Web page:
America’s Jews are proud of their history and of the contributions they have made to American life whether they be in philanthropy, academia, literature, popular culture, social welfare, business, or politics. There is an underside of this history, however, which is less savory and has often been ignored. This has been particularly true regarding Jewish involvement in crime.
Jews were prominent in criminal activity in virtually every major city during the first half of the twentieth century. Until now, however, there has not been a volume that focuses on the Jewish gangsters of Chicago, the most crime-ridden of all American cities.
Joe Kraus’s The Kosher Capones is a lively attempt to fill that void. Kraus was prompted to write the book by his mother’s curiosity regarding the fate of her father, Max Miller, who, according to family lore, was murdered during Chicago’s gangster wars of the 1920s. Miller, along with his three brothers, were prominent mobsters in the heavily Jewish Lawndale neighborhood of Chicago, and had ties to Big Bill Thompson, the city’s corrupt mayor, and Al Capone. In 1924, Dean O’Banion, a rival of Capone, attempted to murder both Max and his brother Davey, but was unsuccessful.
Jewish criminality in Chicago and elsewhere was strictly a one-generation phenomenon and restricted mainly to second-generation. The children of Jewish criminals became accountants, lawyers, dentists, and teachers, and, in the case of Meyer Lansky’s son, attended West Point. Crime today among American Jews involves financial fraud and income tax evasion, and there is less of the violence, loan-sharking, prostitution, shakedowns, robberies, and murders which marked the activities of Jewish criminals in Chicago and elsewhere during the 1920s and 1930s.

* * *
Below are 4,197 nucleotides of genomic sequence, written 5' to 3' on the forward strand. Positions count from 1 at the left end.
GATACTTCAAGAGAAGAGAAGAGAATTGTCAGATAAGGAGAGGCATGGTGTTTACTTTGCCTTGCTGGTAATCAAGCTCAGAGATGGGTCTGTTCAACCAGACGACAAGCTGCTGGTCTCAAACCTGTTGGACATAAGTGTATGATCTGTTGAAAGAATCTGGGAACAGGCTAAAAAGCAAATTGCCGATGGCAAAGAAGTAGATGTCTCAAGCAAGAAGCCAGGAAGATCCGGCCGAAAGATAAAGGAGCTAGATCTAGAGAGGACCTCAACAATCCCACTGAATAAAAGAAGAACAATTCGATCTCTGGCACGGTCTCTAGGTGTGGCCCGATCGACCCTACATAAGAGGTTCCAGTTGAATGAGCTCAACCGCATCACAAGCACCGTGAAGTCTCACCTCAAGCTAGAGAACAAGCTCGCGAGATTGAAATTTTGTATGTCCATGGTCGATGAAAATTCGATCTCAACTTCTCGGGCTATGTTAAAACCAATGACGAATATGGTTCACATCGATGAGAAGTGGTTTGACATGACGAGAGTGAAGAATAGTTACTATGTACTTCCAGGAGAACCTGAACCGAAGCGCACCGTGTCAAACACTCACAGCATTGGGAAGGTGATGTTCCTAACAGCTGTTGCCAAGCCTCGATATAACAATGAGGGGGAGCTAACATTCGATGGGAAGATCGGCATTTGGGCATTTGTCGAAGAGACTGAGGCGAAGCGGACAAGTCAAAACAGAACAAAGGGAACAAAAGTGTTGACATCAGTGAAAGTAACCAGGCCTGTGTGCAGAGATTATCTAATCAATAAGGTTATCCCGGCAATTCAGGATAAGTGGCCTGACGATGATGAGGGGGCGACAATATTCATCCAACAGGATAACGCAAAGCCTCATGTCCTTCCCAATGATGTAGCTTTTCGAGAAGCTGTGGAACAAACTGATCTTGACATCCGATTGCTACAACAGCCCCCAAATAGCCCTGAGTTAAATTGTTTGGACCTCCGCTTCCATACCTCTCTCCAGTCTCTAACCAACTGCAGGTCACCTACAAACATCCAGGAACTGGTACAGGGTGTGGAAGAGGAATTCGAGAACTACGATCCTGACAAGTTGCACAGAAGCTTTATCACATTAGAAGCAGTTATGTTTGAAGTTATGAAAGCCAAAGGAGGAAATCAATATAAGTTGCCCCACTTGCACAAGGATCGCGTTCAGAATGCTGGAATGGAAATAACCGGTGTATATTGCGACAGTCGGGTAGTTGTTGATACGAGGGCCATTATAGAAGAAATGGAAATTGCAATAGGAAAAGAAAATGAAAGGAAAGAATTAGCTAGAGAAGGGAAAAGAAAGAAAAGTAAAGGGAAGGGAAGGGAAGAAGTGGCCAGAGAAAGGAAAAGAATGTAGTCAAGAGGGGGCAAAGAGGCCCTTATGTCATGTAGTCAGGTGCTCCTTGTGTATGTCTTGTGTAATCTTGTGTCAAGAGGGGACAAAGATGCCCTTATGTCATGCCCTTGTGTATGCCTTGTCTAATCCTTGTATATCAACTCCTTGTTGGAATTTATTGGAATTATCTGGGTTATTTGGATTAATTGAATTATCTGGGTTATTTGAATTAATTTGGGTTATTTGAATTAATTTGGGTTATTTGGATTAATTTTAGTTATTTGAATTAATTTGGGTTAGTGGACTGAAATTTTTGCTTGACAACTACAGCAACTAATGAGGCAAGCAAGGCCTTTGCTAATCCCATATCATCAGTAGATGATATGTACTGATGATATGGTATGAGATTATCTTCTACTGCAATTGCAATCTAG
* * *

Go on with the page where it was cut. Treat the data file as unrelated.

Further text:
The Kosher Capones was written for the lay reader, particularly if he or she resides in the Chicago area and has faded memories of Lawndale during its fabled years prior to and after World War II. It does not explore more scholarly topics which would be of interest to historians and sociologists. Nor does it attempt to answer the question of why Chicago’s Jewish criminals were so marginal. Their activities, according to Kraus, were generally restricted to Jewish neighborhoods such as Lawndale and Maxwell Street, and they never achieved the notoriety and city-wide importance of their counterparts in New York City and elsewhere.